There is a strong Nietzschean element to Christopher Nolan’s TENET. Nietzsche’s tenet is expressed in the maxim of amor fati: live in such a way as to will the eternal recurrence of the same. This Stoic precept represents Nietzsche’s attempt to overcome the nihilistic pathos resulting from the discovery of entropy. Expressed in purely scientific terms this constitutes Neil’s choice in TENET.
Bernard Stiegler would retort that Nietzsche did not have available to him the concept of anti-entropy. Nolan does have this concept, but like Stiegler he warns against using it as a new totalising concept and practice. Total inverted entropy is synonymous with the time-driven apocalypse, the total destruction of our world in favour of an unknown, but hostile, future.
The third choice explored by the film is an article of faith, a tenet, that combines the two movements, but not both at the global level. To protect life, to ensure love, a local temporal « pincer » movement (not a loop) within the global entropic flux may succeed.
Etymologically tenet derives from the Latin tenere, to hold. Our hero, who comes to designate himself as « the Protagonist », holds to Kat and her love for her son, Max (who may or may not be Neil).
Thus TENET’s cast of characters is distributed around these different time images. Sator – the totalising algorithm, Ives – the fragmented algorithm, Neil – amor fati, Protagonist – tenet.
Are we slowly cancelling a future that will then turn on us and proceed to « cancel » our present? that is the question posed by TENET. If that is the case, what possible defence could we have? The response of the film is that a sustainable tenet retroactively posits its presuppositions by means of a series of local anti-entropic interventions.
TENET is about algorithmic desire. That which is slowly cancelling us in the present and our projected future is the « Algorithm », a future desire for the death and annihilation of our present as a past to be cancelled. Against algorithmic desire it opposes the tenacity of the drive, whose tenets posit and safeguard a past that need not result in the present that the algorithm observes nor in the future it predicts and tries to impose by temporal war, by eradicating the past that leads to a different future.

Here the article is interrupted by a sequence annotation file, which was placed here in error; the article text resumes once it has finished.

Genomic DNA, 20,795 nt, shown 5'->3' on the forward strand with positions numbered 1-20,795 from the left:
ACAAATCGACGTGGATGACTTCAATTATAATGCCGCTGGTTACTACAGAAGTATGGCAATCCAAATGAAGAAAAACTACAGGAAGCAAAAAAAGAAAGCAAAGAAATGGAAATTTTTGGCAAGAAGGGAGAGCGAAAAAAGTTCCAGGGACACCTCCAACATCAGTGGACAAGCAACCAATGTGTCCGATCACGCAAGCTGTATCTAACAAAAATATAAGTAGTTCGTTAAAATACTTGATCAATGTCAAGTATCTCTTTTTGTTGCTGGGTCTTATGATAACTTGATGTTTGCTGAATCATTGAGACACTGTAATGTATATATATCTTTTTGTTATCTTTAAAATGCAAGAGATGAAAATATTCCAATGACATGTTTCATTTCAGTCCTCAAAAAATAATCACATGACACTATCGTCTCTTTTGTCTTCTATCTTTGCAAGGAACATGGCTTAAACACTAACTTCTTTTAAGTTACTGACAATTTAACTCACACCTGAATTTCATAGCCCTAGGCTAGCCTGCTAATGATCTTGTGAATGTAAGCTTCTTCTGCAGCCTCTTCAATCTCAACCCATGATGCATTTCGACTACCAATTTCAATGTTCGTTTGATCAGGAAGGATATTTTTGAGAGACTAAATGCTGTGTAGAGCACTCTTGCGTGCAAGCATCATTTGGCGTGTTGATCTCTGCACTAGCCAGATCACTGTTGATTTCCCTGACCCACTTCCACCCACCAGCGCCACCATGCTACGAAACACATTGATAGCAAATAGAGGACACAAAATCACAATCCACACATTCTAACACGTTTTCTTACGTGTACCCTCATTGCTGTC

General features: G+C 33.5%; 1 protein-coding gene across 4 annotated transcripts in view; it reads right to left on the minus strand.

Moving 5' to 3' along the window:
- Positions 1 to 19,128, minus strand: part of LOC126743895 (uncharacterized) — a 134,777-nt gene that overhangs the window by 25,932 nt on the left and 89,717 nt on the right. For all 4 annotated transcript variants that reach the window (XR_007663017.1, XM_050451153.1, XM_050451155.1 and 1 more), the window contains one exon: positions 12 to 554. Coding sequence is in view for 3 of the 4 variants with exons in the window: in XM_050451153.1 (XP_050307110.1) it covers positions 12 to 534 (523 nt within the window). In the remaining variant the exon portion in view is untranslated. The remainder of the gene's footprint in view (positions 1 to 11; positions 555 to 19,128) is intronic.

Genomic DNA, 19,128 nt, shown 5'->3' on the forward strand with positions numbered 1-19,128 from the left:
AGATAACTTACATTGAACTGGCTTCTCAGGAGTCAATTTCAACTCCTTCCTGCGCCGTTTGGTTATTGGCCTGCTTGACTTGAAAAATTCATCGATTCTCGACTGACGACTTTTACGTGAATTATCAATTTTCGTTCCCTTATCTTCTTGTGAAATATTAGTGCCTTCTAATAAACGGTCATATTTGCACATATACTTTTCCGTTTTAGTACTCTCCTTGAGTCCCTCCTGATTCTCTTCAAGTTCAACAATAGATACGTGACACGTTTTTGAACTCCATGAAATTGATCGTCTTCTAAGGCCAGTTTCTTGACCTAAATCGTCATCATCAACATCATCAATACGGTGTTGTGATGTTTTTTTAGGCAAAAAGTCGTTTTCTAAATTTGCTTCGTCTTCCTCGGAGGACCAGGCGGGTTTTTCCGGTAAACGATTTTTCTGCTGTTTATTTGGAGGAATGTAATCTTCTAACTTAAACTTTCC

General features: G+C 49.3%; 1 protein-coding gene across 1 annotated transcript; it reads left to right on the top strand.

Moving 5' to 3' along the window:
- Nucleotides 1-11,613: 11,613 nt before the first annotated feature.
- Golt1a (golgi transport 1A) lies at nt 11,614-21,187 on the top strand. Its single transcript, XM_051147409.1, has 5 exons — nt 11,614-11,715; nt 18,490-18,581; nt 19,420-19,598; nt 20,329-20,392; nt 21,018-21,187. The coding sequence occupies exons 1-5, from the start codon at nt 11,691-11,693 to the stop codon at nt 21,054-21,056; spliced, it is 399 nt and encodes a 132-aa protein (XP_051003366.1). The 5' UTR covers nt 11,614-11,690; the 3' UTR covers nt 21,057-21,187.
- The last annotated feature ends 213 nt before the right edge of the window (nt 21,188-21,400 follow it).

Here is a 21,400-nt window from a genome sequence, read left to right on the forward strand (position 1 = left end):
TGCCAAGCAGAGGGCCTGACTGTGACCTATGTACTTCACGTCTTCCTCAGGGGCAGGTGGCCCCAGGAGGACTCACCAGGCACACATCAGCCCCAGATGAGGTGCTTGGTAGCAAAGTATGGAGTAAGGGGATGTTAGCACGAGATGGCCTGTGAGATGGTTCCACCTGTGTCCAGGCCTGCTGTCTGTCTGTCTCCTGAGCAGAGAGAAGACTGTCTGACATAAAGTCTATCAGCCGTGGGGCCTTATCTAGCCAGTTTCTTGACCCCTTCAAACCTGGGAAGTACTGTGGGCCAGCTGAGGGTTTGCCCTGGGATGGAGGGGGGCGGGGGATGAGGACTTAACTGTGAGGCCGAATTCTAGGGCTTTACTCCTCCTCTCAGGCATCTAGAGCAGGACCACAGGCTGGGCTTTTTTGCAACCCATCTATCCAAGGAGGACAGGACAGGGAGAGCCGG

Mark Fisher, who thought much about the temporal loops that are deployed to confine us within capitalism or that can be made to serve our release, argued that the past that led to a different future than it promised was not so much wrong as impatient. For him, the struggle against algorithmic cancellation proceeds by tenetic patience.
Terminological note: in this post I have been working on the interface Stiegler/Zizek. For Stiegler the algorithm is destructive of desire, and releases and composes with the drive. For Zizek desire is algorithmic and drive is deterritorialising negativity. For Deleuze desire exists in both territorialised forms (including algorithmic desire) and deterritorialised forms (including tenetic drives). Given this diversity of terms and of problematics, all of which are relevant here, my own lexical practice is eclectic.
I have been discussing TENET from the point of view of the film that it could have been, but that it didn’t quite manage to be. This mismatch between the virtual film and the actual film is not new to Nolan, and it may be of use to recall some of Mark Fisher’s comments on INCEPTION that apply equally to TENET.
1) TIME-IMAGE vs ACTION-IMAGE. From my perspective, based on its treatment of time, TENET is one of a series of films where the ontologically and epistemologically disturbing time-image is re-transcribed into a cognitively puzzling action-image.
Fisher writes in GHOSTS OF MY LIFE
At points, it as if Inception’s achievement is to have provided a baroquely sophisticated motivation for some very dumb action sequences. An unkind viewer might think that the entirety of Inception’s complex ontological structure had been constructed to justify clichés of action cinema
2) COMPLEXITY vs COMPLICATION. A consequence of this reduction to the action image is that the potential for conceptual and imaginative complexity is renounced in favour of narrative complication: the plot is difficult to follow in the details, even if the broad lines are readily assimilated.
Once again Mark Fisher diagnosed a similar problem with INCEPTION
you want to be lost in Escheresque mazes, but you end up in an interminable car chase.
In conclusion, Christopher Nolan’s TENET transposes the class war into a temporal war, and then re-transposes this temporal war into a grand spectacle action film. Instead of time as labyrinthine protagonist we have the self-found Protagonist of time regained.